Lord mayor of London Boris Johnson meets George the royal crocodile at Darwin International Airport. Photo: Glenn Campbell
He's a royal baby called George, and he's been kissed by the lord mayor of London. But his jaws were tied firmly shut when it happened.
A crocodile hatchling was the star turn at a meeting between Boris Johnson and Northern Territory Chief Minister Adam Giles, who has gifted the reptile to the infant Prince George of Cambridge in the hope that it will draw the royal couple and their son to the Top End.
The croc, which is named George after the Prince, came from an egg that was laid at the Darwin Crocodile Farm on December 3, the day Prince William and Kate Middleton announced they were having a baby.
George the royal crocodile is a gift from the Northern Territory to the son of Prince William and Duchess Catherine. Photo: Glenn Campbell
He hatched on February 20, and is now 51 centimetres long and 410 grams in weight.
The Duke and Duchess of Cambridge have said they hope to visit Australia next year and Mr Giles has invited the royal family to come to the Territory.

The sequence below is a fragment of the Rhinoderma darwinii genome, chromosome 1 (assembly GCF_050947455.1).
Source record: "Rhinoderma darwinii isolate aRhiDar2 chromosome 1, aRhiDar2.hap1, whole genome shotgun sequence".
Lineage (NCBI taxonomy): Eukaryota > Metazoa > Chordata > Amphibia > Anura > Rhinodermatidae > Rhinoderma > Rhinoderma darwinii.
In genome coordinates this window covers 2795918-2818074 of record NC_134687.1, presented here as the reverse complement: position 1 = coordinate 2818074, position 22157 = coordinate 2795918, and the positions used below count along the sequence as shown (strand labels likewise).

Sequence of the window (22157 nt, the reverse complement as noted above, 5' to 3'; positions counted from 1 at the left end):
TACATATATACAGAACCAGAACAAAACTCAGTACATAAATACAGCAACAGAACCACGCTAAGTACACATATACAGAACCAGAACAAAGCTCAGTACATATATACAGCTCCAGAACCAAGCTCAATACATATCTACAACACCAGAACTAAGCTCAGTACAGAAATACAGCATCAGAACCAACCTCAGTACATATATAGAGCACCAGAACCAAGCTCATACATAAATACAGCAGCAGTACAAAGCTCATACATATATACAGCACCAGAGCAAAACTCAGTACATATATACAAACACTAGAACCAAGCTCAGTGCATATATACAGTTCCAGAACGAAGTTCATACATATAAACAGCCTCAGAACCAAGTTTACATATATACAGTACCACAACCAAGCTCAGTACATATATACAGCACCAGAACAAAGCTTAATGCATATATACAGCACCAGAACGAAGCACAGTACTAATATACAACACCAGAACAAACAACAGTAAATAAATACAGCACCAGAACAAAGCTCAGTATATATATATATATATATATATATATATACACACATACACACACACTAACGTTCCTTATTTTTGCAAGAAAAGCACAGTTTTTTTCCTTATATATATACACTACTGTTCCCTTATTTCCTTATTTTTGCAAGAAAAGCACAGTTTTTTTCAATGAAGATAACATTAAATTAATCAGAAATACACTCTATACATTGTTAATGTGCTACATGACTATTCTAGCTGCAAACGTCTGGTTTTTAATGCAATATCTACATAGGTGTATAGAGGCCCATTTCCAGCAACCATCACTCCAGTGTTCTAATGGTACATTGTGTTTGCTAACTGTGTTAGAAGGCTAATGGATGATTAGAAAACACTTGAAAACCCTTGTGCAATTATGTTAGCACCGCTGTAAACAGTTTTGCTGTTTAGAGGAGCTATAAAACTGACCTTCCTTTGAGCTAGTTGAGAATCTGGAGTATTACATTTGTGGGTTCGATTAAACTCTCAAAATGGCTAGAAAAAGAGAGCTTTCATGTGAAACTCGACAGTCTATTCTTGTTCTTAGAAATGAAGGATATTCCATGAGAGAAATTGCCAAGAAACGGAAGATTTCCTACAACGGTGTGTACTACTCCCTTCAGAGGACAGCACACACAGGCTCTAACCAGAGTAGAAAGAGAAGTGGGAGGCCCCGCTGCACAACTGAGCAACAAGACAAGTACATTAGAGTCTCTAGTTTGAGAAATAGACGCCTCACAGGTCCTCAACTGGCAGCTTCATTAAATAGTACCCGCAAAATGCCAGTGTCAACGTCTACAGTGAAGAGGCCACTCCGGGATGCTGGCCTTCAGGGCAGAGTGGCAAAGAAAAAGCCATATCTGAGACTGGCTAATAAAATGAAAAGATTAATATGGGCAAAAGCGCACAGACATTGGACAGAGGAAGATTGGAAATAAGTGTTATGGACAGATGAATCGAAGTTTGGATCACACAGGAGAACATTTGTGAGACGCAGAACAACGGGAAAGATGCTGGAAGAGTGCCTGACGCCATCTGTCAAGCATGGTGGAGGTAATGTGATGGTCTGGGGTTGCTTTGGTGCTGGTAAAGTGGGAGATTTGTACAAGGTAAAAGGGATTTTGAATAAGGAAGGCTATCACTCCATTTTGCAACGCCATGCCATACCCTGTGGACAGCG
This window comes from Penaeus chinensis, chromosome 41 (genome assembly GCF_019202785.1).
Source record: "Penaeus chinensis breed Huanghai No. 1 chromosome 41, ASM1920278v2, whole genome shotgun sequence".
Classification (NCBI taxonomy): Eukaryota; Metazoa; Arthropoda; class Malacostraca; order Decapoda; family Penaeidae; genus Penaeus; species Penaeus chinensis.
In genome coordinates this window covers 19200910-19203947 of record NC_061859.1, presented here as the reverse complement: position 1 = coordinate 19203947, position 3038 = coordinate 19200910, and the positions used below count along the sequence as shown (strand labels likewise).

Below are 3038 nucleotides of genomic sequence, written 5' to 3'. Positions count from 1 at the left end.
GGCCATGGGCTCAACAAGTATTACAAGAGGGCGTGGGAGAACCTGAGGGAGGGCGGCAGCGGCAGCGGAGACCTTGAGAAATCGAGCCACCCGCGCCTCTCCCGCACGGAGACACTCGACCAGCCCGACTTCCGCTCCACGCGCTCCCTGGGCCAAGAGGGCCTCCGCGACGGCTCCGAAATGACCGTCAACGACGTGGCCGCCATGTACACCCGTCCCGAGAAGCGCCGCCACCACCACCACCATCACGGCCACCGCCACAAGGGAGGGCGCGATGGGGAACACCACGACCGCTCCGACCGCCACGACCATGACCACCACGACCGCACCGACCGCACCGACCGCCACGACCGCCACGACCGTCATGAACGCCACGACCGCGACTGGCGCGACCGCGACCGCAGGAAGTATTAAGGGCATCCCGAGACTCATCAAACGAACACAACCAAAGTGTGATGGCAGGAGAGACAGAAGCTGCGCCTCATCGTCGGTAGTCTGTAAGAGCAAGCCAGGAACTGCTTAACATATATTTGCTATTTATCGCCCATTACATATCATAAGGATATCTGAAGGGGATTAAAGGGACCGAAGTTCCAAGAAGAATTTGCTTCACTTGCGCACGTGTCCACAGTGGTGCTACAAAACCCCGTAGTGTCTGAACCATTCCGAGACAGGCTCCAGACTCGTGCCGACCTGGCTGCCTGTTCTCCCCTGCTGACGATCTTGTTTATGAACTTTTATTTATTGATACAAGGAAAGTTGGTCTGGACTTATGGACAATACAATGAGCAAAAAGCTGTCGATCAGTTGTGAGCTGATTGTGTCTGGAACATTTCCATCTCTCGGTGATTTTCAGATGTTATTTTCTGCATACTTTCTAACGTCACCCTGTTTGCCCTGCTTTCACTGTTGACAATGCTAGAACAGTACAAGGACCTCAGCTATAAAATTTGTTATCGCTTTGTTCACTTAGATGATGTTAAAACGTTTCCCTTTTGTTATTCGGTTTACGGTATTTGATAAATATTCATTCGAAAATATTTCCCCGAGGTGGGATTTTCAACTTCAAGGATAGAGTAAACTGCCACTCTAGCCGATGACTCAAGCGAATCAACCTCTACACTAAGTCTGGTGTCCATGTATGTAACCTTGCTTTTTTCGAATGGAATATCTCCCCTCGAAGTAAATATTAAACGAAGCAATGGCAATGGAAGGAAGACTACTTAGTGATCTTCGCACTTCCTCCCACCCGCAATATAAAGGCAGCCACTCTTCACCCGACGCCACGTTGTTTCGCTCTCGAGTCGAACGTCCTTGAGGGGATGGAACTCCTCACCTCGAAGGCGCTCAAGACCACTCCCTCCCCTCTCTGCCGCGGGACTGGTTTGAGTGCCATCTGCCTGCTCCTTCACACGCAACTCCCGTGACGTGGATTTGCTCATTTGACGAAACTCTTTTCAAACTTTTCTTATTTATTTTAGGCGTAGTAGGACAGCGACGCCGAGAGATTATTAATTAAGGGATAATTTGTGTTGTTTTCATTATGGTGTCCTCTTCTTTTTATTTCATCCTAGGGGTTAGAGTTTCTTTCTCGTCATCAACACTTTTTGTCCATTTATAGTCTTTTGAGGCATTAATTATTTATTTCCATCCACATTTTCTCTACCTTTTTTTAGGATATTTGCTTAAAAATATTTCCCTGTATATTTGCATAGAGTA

“The Duke has mentioned he is finding the demands of fatherhood tiring. I think it's the perfect time for him to consider bringing the Duchess and baby George to the territory for a holiday,” he said on Tuesday.
Mr Johnson, who has been holidaying in the Territory, kissed the crocodile and held him in his hands.
“I think he just burped,” Mr Johnson said.
“As long as it's a burp,” Mr Giles responded.
Mr Giles asked Mr Johnson to deliver some photographs of the crocodile to the royal family and encourage them to visit their present, before the London mayor flew south to attend the Melbourne Writers Festival.
George the crocodile has his own Facebook page with 2640 likes.
There are 62,000 crocodiles at the Darwin Crocodile Farm - a mix of crocodiles who have hatched from eggs collected in wild areas, and crocodiles who have been removed from areas where they were threatening humans.
While George's brothers and sisters will be killed for their meat and skins, George's royal status will save him.
“George is the lucky one - he gets to stay alive forever,” said Wade Huffman, the activities manager at Darwin's Crocosaurus Cove, where the croc is on public display.